Earnings Boost Could Be Price of Workplace Peer Pressure By High-Performing Co-Workers


Never let your co-workers see you sweat unless your salary has the potential to swell. A study conducted at the University of York found that inlow-skilled occupations, an increase of 10 percent in the average performance of co-workers raises a worker’s wage by almost one per cent.

The report, which included researchers at the Centre for Research and Analysis of Migration, University College London, observed that the boost in earnings likely stemmed from increased productivity because of the pressure to keep up with high-performing co-workers.

Wage records from administrative social security data for millions of workers and all their co-workers was examined over a period of 15 years across 330 professions in a large metropolitan area in Germany.

At first it was unclear if low-skilled workers learned from high-performing co-workers or if it was the pressure to keep up with them. The study found the latter to be true because when a high-performing co-worker left the company, those who remained did not maintain the same level of productivity. This indicated that the pressure to keep up with the performance was decreased, causing the low-skilled workers to remain stagnate in productivity and wages without the need to remain at the bar set by the high achiever.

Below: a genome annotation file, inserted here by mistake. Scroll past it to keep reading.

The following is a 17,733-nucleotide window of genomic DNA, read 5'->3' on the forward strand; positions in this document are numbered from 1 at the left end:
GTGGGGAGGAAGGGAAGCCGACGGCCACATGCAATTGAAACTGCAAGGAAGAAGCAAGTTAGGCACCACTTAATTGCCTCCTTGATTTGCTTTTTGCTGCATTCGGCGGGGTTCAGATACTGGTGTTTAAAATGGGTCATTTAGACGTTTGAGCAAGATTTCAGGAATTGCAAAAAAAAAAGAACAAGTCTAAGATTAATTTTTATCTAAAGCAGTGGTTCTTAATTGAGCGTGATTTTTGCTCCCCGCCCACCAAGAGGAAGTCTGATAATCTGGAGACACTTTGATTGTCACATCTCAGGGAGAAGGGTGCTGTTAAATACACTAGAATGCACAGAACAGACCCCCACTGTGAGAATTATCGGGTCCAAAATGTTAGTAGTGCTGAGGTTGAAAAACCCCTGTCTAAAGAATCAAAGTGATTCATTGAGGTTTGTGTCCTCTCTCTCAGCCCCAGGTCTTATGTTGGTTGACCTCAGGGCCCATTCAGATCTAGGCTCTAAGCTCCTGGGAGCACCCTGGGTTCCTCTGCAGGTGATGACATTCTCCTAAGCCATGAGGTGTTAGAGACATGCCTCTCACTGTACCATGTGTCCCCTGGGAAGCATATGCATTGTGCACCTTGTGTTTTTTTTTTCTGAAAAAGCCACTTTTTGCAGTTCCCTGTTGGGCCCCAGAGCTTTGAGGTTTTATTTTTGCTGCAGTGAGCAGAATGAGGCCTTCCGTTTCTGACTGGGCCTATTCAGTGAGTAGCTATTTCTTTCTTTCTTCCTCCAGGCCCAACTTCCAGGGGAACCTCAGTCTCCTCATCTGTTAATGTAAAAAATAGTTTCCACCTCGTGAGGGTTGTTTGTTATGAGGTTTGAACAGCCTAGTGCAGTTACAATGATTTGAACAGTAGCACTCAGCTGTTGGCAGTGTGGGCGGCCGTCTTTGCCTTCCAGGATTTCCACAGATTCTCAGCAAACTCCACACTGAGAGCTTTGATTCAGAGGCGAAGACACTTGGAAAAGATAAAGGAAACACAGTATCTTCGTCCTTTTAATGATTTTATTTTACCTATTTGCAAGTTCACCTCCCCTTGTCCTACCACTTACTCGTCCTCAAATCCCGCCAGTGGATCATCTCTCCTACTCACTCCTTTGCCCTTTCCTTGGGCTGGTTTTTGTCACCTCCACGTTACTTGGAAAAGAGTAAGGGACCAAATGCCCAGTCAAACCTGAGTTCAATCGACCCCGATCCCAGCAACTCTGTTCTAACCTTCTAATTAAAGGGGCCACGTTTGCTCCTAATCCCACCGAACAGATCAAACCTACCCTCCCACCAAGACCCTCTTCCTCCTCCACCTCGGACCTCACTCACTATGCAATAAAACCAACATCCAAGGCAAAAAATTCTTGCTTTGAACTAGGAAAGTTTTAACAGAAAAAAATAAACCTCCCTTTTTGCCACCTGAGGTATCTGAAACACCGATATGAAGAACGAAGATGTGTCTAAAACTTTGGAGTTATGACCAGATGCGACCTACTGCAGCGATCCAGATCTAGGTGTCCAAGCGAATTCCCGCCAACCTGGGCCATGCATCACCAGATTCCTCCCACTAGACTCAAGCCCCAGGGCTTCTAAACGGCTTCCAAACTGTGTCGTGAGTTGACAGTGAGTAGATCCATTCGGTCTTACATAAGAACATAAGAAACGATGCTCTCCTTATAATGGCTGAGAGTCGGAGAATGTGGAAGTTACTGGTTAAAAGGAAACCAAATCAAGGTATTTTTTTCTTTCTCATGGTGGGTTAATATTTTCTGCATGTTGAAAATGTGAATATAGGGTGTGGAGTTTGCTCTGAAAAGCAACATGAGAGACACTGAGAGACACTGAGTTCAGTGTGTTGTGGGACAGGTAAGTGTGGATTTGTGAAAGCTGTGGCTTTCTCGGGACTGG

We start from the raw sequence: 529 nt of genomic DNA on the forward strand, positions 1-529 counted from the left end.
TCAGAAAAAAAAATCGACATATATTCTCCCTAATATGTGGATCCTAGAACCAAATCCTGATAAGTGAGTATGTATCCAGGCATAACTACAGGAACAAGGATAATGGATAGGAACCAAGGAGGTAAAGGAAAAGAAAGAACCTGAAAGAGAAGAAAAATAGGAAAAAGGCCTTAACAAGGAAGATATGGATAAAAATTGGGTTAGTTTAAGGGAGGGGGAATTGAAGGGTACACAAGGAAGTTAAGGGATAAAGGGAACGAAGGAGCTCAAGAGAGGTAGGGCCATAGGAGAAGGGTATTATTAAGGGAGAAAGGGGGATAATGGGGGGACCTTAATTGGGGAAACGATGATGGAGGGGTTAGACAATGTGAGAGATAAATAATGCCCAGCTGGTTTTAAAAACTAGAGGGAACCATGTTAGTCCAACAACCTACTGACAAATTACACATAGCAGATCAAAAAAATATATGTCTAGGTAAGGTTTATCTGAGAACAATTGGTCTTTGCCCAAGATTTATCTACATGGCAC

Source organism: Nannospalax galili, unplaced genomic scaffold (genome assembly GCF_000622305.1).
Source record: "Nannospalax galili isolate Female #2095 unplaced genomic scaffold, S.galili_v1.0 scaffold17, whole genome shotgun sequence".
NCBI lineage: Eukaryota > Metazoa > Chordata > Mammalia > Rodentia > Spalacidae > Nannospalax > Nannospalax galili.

Among the low-skilled jobs identified in the study were waiters, warehouse workers and cashiers. High skilled occupations such as lawyers, doctors and architects did not have the same findings possibly because it isn’t as easy to observe the working practices of their colleagues, according to the report.

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